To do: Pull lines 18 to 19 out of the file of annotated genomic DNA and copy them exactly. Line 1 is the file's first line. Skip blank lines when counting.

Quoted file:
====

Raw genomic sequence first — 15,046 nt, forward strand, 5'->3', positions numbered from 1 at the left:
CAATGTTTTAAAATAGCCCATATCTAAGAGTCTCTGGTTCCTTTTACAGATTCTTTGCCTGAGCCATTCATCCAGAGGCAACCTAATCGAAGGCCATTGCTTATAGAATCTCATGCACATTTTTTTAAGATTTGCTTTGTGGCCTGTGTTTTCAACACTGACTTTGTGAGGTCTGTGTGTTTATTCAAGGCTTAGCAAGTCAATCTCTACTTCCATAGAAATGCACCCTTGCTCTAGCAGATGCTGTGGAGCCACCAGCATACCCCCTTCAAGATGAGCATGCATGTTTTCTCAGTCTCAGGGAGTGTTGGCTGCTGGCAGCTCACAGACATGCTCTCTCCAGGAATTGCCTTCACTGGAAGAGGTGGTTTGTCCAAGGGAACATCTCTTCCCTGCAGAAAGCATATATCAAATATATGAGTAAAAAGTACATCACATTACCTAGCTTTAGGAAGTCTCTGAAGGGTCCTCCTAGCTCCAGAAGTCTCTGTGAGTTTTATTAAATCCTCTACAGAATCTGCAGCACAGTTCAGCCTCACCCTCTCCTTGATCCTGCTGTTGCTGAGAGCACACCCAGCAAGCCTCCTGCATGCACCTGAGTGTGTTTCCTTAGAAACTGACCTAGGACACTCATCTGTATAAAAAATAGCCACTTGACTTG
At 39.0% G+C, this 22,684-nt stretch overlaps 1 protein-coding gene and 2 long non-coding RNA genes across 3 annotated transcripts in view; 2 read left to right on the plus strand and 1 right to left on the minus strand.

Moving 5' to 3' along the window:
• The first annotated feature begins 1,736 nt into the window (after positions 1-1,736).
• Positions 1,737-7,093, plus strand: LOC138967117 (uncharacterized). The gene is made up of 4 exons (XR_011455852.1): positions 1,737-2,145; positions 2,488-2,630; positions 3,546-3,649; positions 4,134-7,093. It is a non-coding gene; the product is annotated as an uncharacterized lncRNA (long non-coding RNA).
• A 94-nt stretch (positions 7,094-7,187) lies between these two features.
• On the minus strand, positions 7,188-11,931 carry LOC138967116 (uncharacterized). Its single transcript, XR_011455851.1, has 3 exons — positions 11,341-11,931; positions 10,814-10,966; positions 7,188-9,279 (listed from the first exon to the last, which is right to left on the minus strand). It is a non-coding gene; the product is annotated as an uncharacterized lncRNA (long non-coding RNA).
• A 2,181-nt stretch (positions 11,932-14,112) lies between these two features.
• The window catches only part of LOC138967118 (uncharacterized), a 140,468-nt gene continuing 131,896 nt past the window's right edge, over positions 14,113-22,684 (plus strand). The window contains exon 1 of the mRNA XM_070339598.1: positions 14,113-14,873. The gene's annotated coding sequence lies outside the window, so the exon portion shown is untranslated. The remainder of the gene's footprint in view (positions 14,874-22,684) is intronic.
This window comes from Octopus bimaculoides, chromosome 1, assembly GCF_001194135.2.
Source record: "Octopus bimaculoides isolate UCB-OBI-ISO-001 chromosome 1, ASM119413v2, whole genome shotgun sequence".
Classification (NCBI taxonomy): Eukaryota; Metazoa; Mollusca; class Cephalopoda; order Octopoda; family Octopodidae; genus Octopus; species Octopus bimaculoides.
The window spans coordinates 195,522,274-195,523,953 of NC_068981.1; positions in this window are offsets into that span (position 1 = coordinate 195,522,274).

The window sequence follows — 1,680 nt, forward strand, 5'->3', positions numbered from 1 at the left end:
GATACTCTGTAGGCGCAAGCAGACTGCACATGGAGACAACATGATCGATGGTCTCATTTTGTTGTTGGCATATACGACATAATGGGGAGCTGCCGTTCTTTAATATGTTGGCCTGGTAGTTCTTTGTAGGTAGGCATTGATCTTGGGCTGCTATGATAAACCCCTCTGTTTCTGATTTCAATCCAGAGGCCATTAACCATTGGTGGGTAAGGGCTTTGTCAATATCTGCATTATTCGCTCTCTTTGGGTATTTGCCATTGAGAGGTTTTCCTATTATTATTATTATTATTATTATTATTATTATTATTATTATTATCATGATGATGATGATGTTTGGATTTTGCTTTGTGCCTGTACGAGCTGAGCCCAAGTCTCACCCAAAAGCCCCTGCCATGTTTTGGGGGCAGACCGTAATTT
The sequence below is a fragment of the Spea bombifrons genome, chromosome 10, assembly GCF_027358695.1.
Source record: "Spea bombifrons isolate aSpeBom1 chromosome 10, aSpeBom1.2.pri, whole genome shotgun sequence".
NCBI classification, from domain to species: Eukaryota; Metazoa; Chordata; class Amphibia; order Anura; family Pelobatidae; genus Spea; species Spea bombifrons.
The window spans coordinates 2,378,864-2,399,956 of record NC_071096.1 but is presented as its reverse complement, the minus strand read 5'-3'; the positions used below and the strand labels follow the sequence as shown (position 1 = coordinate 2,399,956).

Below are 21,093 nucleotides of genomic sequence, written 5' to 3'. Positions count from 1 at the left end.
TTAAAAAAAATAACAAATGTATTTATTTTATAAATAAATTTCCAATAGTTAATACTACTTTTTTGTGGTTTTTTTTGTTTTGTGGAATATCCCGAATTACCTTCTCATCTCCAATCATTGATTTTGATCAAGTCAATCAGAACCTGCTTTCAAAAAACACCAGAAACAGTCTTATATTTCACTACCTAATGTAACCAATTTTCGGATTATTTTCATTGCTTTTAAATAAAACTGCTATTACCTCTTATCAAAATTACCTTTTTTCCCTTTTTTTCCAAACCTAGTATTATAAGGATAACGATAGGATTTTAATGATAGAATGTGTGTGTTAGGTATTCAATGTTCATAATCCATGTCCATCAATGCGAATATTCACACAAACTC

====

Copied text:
Source record: "Spea bombifrons isolate aSpeBom1 chromosome 10, aSpeBom1.2.pri, whole genome shotgun sequence".
NCBI classification, from domain to species: Eukaryota; Metazoa; Chordata; class Amphibia; order Anura; family Pelobatidae; genus Spea; species Spea bombifrons.